By Francesco Giavazzi, Houblon-Norman Fellow and Professor of Economics at Bocconi University, Milan and Visiting Professor of Economics at the Massachusetts Institute of Technology.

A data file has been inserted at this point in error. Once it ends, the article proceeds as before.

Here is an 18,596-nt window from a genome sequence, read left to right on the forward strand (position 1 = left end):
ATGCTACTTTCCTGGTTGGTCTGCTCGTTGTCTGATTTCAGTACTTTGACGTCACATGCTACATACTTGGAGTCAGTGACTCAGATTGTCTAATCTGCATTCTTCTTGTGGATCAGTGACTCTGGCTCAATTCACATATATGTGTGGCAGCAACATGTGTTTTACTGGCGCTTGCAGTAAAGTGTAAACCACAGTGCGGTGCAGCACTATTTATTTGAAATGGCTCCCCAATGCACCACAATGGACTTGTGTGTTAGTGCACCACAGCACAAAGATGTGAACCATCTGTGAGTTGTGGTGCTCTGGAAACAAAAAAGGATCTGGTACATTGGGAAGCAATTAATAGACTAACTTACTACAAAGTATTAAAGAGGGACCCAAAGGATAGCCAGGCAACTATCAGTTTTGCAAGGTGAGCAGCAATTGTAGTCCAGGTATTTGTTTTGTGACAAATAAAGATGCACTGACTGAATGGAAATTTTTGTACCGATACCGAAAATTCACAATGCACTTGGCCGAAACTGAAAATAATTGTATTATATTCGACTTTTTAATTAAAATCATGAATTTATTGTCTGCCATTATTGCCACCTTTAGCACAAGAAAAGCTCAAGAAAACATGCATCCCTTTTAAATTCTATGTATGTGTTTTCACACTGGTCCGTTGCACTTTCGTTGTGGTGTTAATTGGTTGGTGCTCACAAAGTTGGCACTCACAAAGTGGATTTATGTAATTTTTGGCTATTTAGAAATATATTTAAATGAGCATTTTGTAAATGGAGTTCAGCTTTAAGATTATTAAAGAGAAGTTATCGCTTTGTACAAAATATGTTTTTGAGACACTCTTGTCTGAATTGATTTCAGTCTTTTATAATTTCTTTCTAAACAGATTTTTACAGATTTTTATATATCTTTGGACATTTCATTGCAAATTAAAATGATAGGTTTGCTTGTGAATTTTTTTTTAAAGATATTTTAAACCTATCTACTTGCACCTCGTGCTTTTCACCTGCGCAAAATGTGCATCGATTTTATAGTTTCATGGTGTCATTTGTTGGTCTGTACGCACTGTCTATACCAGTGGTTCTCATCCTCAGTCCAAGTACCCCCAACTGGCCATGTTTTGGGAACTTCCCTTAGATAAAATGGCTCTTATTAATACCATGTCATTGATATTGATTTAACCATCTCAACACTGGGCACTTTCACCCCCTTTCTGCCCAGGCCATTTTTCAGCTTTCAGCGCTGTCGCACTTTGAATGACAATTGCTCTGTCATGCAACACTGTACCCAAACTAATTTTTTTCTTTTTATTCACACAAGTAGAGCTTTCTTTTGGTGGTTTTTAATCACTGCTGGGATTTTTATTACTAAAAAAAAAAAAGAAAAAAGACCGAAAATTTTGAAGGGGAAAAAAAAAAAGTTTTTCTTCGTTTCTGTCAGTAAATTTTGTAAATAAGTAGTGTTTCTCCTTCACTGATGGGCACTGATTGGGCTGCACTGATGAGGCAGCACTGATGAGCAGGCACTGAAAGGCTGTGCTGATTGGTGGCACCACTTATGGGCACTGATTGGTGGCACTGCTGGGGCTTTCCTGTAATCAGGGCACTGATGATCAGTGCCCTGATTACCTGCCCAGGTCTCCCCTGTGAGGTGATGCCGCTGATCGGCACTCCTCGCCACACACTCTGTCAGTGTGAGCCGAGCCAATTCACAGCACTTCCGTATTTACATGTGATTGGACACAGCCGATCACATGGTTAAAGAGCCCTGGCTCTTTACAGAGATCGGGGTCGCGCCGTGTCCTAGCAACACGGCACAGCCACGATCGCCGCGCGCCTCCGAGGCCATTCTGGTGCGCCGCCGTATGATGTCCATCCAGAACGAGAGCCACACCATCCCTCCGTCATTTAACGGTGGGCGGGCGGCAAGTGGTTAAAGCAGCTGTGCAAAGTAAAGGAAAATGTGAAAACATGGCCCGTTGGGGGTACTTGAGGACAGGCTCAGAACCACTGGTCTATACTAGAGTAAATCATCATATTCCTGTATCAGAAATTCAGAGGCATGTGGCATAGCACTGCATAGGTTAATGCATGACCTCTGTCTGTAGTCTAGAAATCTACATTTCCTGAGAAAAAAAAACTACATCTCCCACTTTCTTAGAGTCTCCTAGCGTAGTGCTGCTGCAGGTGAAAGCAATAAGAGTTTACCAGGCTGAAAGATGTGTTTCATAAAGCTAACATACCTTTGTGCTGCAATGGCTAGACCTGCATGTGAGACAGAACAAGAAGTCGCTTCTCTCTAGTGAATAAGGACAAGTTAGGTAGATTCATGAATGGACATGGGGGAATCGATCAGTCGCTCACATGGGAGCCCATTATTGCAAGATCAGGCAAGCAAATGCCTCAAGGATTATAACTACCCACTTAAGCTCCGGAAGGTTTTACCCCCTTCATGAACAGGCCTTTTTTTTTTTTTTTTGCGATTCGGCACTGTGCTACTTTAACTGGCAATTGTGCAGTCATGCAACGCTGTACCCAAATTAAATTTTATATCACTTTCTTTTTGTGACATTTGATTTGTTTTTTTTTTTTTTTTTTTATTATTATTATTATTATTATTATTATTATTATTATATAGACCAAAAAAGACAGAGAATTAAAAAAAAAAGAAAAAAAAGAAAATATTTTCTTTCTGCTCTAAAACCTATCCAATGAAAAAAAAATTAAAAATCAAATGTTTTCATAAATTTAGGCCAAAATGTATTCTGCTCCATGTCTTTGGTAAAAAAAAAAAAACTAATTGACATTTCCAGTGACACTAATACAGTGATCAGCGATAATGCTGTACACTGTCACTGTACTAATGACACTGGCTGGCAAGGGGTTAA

This article reviews the recent experience of Brazil showing that credit risk is at the centre of the mechanism through which a central bank might lose control of inflation. Brazil during 2002 came close to a situation where fiscal policy hindered the effectiveness of monetary policy. But in early 2003 a change in investors' perception of the long-run fiscal stance brought the economy back to normal conditions, reducing credit risk, stabilising the exchange rate and, through these two variables, inflation expectations, inflation and the dynamics of the public debt. Brazil's experience could thus offer useful lessons for other emerging market economies, which consider adopting inflation targeting as their monetary policy rule.